Kinesthetic Learning Activities for Outside | The OT Toolbox

Kinesthetic Learning Activities for Outside

Taking the learning outside can make a big difference.  As the weather warms up, it can be hard to keep the attention in the classroom.  The birds are chirping, trees are blossoming, and the muddy lawns are calling!  So, when kids want to be nothing more than outside playing, how do you keep them focused and learning?  Try taking the learning outside!  These kinesthetic learning activities are perfect for the outside play this time of year and all year long.  Add some movement and outdoor play and facts are sure to stick when kids are out of the classroom and outdoors!


Try these kinesthetic learning activities for outside to help kids who need to move while learning.


Kinesthetic Learning Activities for Outside

I recently shared a post on tactile learning with a sight word sensory tray. I talked a little bit about kinesthetic learning and how some kids just seek tactile input in their learning.  Tactile learners and kinesthetic learners are a lot alike.  Kinesthetic learners need to move their bodies, manipulate materials, and really interact with learning materials.  These children tend to fidget, wiggle, slouch, or get up out of their seats when in the classroom setting.  This site has a lot of great information on kinesthetic learning. 

Try taking the learning outside to really get some space and movement into the learning experiences.  You could try these activities when practicing math facts, spelling words, vocabulary, memorization, or many other areas.  


Outdoor Learning Activities that Use Kinesthetic Movement

  • Balance Beam Adventure-  Use a jump rope or a board to create a balance beam maze on a driveway or sidewalk.  With sidewalk chalk, draw fish in a pond.  Kids can walk on the balance beam without falling into the "water".  When they are on the balance beam, ask kids to hop while stating facts or other learning tasks.  Try a bean bag toss game when on the balance beam.  Kids can toss a bean bag into a target while spelling words.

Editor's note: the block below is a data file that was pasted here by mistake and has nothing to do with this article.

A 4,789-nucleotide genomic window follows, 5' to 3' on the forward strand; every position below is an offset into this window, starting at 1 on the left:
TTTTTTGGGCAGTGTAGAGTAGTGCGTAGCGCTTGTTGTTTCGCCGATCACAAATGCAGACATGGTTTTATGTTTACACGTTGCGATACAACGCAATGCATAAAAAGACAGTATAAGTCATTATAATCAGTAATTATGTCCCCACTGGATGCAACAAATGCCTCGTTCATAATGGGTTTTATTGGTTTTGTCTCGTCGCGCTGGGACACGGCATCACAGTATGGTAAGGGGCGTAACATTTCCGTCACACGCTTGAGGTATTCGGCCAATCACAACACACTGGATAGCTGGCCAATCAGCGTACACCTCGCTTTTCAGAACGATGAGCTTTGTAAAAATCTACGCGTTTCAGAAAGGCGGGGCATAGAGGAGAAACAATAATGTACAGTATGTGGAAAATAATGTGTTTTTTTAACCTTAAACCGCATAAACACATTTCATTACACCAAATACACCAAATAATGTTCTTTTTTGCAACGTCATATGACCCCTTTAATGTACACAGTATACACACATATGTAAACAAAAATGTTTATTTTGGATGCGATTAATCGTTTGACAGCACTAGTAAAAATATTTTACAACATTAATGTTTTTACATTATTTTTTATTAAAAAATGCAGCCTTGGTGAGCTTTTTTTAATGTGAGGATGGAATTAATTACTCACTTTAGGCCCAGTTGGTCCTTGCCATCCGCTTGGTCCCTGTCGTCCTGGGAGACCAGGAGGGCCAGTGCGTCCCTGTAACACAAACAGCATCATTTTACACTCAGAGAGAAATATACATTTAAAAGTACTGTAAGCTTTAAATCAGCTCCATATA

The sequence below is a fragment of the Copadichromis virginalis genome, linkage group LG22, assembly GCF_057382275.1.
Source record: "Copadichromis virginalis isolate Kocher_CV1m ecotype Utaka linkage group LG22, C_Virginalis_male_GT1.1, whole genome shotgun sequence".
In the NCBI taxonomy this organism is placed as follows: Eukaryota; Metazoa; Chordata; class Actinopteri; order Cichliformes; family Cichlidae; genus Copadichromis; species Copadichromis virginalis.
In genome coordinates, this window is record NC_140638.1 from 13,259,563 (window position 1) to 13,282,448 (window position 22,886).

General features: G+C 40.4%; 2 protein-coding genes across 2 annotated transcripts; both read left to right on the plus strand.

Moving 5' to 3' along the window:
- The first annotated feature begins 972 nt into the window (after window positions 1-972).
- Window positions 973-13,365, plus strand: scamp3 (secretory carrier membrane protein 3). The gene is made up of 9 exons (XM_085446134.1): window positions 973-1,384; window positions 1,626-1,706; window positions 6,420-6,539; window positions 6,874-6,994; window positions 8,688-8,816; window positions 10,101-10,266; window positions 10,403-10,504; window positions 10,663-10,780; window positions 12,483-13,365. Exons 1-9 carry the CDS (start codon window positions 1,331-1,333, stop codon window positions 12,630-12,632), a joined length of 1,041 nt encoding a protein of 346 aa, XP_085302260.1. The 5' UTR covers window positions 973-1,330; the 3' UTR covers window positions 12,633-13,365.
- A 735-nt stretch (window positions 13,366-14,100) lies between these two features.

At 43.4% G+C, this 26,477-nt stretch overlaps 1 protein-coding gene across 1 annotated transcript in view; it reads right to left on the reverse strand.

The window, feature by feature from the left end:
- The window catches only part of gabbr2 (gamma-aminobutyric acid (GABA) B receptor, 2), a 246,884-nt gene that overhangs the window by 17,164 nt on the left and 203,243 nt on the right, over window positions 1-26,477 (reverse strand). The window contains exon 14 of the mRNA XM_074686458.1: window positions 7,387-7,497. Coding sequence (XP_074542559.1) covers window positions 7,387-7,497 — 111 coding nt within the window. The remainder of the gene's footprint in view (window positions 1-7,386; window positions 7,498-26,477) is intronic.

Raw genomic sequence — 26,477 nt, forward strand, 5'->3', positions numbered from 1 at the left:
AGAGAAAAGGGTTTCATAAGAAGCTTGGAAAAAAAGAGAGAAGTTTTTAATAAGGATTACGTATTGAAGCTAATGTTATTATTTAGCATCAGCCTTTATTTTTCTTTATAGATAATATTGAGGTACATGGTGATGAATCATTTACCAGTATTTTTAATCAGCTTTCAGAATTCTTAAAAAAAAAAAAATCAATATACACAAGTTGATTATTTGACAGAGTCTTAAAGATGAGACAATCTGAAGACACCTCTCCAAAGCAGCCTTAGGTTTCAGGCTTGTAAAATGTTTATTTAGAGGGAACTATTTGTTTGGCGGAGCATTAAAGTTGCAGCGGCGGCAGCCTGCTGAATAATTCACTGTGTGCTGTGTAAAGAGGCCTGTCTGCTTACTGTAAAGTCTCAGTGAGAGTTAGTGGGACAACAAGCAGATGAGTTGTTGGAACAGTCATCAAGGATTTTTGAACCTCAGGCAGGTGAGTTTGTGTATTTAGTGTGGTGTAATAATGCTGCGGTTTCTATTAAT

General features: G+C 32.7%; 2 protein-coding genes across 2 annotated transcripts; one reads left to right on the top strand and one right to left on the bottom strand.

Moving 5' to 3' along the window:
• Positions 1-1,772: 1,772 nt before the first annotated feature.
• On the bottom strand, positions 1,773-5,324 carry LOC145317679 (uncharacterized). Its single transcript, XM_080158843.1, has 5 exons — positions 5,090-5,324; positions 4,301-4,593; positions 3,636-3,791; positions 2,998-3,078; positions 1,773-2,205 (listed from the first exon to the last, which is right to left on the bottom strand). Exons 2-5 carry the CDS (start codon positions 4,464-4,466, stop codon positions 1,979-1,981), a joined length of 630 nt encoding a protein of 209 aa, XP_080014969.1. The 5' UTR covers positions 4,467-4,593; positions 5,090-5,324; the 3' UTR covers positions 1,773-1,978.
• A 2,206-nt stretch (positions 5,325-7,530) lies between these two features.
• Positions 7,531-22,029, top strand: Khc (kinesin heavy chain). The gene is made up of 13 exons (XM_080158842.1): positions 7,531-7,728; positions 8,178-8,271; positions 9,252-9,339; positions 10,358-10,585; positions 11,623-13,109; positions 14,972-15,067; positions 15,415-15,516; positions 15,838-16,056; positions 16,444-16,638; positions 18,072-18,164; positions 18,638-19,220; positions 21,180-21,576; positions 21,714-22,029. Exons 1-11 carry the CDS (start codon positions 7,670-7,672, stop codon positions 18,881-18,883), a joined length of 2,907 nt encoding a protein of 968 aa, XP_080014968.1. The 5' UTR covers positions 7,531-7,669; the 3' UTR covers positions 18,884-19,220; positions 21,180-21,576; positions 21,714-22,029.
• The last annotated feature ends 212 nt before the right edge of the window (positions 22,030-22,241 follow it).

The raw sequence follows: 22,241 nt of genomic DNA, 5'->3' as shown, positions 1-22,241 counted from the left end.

• No Peeking Simon Says- Play Simon Says outside in the backyard.  This version requires kids to keep their eyes closed when they perform the actions.  As they play, ask them questions.  You might ask them to touch their nose for "true" facts or to touch their shoulders for "false" facts.  Get creative with movement and learning with this one!
  • Backyard maze- Create a maze in the backyard by placing obstacles around the lawn.  Kids can look at the simple maze and then walk with their eyes closed as another person "guides" them with verbal directions around the obstacles.  Set up stations around the obstacle course where they need to answer questions.  This can be as simple as a printed out sheet of questions.  They just may recall the answers later by thinking about where they were in the obstacle course when they learned about those facts!
       This pre-reading obstacle course is perfect for kinesthetic learners. 
  • Backyard Yoga- Try yoga in the outdoors with kid-friendly yoga games like found in this book.  Try having your child close their eyes during yoga moves to incorporate position of body in space.  Add deep breath spelling or math facts while breathing in and out for several counts.
  • Hopscotch Math-  Practice math facts like addition or multiplication with a hopscotch game on the driveway.